I guess my advice is if your serious about FI, you better understand basic investments, AA, staying the course, LBYM, etc., and you'd be wise as you age to develop a good advisor you can trust. That person doesn't need to be a paid advisor, just someone to watch over you who has your best interests at heart.
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Old 03-31-2012, 12:05 AM   #39
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Spouse and I were talking about this the other night.

She and I have been making joint financial decisions for over 25 years, but I've been the guy who actually does the scut work carries them out. It makes sense because my pension is deposited to my checking account and all the bills are paid out of it.

When she turns age 60 in less than a decade and starts her own honkin' big pension, she's volunteered to take over the bills. Of course by then we'll all have banking chips in our index fingers, and we'll move our money around by swiping on our iPad82s, but I digress.

Spouse will be happy to rebalance the brokerage account if necessary, and that's only needed it once every 2-3 years.

The advantage of her taking over the money is that she can do the banking & bill-paying for far longer than I'll probably remain sentient. When I'm gone, she can add our daughter as a co-trustee on our her marital bypass trust-- and eventually make our daughter a joint member of the checking account that pays the bills.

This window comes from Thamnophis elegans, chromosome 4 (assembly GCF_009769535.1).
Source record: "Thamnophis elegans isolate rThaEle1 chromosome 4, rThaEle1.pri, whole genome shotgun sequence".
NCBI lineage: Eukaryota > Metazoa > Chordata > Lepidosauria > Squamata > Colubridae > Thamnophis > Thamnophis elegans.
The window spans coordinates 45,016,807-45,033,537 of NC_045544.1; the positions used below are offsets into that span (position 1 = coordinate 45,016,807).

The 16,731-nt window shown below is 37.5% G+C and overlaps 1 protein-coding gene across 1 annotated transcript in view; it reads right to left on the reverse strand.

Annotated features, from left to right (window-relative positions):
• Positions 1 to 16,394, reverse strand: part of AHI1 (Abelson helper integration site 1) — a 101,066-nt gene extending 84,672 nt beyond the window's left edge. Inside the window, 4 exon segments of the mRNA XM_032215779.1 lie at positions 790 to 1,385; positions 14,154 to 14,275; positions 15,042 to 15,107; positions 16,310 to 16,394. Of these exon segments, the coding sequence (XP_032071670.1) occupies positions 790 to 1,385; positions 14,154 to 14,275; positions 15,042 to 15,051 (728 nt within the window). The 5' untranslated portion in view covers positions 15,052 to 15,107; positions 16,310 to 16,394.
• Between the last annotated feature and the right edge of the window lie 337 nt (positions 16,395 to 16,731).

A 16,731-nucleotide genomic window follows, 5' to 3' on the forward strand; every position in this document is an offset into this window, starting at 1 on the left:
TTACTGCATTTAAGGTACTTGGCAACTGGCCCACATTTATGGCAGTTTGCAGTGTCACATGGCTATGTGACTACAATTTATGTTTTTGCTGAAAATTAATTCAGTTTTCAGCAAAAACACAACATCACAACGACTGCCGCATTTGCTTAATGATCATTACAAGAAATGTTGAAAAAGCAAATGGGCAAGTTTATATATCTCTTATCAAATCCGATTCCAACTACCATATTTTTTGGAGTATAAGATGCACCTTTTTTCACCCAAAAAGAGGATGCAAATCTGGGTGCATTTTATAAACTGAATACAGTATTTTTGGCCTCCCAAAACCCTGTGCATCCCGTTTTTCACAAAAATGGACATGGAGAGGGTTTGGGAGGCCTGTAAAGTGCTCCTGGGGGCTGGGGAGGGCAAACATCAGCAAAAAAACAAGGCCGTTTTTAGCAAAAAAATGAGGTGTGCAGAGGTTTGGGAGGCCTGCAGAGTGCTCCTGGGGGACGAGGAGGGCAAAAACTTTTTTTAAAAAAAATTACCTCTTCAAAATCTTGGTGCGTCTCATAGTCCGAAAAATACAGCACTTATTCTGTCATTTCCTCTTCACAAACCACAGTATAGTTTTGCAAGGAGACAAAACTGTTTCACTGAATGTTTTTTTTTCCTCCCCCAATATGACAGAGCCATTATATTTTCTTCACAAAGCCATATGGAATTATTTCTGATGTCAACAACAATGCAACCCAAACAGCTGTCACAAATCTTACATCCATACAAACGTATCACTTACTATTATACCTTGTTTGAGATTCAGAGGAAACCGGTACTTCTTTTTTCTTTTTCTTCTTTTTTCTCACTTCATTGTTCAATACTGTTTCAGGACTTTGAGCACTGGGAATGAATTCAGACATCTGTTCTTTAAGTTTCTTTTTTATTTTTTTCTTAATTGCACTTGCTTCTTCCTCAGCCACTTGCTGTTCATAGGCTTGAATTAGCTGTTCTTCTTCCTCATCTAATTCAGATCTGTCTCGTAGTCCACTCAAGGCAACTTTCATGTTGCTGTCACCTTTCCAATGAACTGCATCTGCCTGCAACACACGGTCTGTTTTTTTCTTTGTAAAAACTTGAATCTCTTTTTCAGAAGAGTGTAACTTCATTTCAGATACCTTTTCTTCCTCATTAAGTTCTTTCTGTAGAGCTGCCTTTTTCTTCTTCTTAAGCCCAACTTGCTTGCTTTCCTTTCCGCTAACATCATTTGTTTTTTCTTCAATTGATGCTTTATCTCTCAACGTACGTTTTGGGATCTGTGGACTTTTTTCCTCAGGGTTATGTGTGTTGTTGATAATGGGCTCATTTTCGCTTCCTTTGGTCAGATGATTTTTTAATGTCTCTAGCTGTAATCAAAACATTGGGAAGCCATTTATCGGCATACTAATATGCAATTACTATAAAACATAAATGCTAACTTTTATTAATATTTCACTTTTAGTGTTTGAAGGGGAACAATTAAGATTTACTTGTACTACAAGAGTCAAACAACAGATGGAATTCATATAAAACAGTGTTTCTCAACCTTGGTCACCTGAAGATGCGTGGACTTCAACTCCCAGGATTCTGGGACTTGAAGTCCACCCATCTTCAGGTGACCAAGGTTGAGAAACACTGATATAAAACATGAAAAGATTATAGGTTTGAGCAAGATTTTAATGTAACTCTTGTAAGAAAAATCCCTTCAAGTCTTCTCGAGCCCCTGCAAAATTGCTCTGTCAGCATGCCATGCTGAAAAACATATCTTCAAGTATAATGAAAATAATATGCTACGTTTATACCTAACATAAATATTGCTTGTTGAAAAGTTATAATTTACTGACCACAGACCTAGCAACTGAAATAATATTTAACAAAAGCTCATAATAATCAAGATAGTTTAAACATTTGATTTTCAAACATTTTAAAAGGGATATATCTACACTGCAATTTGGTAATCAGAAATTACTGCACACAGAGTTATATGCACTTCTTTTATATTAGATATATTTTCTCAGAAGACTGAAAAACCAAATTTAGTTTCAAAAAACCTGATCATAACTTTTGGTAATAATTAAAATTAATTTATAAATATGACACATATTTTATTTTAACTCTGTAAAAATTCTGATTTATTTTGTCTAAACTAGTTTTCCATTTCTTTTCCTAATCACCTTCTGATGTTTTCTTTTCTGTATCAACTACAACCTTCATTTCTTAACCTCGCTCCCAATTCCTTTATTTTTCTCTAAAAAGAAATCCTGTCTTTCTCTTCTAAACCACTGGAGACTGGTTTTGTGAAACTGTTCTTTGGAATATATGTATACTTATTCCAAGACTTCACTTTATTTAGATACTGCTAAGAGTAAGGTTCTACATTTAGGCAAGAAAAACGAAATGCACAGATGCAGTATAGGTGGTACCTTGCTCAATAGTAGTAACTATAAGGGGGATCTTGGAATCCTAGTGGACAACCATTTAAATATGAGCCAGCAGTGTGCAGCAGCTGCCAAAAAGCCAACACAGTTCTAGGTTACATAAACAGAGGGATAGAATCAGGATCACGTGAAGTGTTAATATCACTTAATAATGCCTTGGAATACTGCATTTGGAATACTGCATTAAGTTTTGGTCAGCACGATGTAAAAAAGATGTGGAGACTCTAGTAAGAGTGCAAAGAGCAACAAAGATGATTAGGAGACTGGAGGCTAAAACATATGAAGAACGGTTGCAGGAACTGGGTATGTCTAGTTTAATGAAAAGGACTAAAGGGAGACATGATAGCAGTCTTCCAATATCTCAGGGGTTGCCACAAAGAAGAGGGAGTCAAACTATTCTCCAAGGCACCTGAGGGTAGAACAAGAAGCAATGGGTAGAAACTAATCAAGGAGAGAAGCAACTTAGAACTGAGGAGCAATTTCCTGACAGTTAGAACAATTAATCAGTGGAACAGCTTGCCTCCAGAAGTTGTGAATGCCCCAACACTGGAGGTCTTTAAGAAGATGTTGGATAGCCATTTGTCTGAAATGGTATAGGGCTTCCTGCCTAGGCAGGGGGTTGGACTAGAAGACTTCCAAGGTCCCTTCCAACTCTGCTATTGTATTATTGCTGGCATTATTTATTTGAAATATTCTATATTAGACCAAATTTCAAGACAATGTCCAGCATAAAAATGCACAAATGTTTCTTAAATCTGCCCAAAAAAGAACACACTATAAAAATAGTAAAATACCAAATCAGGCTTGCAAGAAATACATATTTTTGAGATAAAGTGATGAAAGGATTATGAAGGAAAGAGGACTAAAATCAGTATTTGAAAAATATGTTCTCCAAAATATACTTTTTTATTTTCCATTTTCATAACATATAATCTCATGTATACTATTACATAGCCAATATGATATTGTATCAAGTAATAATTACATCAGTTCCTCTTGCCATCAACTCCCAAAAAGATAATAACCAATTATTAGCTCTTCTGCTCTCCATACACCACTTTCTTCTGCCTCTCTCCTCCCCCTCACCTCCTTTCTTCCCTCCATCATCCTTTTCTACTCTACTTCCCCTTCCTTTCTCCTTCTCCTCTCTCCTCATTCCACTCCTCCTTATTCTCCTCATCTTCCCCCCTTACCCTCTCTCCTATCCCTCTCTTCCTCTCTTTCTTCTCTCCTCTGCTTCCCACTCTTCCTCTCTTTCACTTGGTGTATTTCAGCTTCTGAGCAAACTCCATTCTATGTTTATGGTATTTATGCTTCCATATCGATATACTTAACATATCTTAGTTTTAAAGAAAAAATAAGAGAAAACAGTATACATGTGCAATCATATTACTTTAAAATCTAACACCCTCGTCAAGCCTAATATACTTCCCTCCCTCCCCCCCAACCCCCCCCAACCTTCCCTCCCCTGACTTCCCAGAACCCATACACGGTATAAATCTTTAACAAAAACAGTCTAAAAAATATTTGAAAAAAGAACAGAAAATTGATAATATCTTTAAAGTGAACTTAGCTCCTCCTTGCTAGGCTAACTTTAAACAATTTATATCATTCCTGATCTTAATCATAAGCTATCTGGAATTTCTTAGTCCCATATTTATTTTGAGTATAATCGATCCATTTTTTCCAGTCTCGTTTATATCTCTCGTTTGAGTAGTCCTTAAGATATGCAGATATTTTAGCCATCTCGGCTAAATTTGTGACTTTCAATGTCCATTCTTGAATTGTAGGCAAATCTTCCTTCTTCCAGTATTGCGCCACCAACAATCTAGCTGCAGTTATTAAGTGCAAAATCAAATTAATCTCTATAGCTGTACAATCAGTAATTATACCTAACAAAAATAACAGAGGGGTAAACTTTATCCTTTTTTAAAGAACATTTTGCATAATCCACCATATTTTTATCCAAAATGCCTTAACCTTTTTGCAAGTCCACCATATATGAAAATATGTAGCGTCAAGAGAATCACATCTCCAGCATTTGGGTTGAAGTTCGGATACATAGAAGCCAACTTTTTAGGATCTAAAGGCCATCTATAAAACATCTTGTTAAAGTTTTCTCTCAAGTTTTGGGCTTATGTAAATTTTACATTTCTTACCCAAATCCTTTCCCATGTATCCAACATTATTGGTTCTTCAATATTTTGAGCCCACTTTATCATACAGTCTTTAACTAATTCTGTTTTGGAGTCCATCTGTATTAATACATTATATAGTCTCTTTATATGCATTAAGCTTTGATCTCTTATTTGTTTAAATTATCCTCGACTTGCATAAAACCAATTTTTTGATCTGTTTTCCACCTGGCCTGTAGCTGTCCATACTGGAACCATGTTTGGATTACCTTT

That's the current plan, anyway. I'm sure the estate-tax system will change at least three times over the next three decades, so we'll just update the plan. And by the time my spouse is paying the bills, I'm not sure that I'll even care what the plan is.
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Old 03-31-2012, 09:41 AM   #40
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USAA manages in-laws assets now.

Everything said by others is true. Until I convinced them to go fully with USAA (about .75, but not the IRAs), they were subject to all kinds of shady advisor behavior. I have a 12" stack of 5 years data from the 2000-2005 clowns. And what was the benefit to them? AFAIK it was for benefit of advisors, who churned stocks and funds, put them into partnerships, etc.

For last five years, even with the meltdown and smallish fee, they are ahead because the allocation was correct. It is 20/80. Now I could argue about the 20 funds they hold in joint/IRA/IRA, but it matters little given the overall picture. One could pick around the edges of the strategy, but it is essentially sound. So, in their case the .75 gets a lot of questions answered, and keeps children out of most decision-making.

For OP, you can save 1% a year. You can put things on semi-automatic now, and learn many investment subjects that will be handy in Retirement.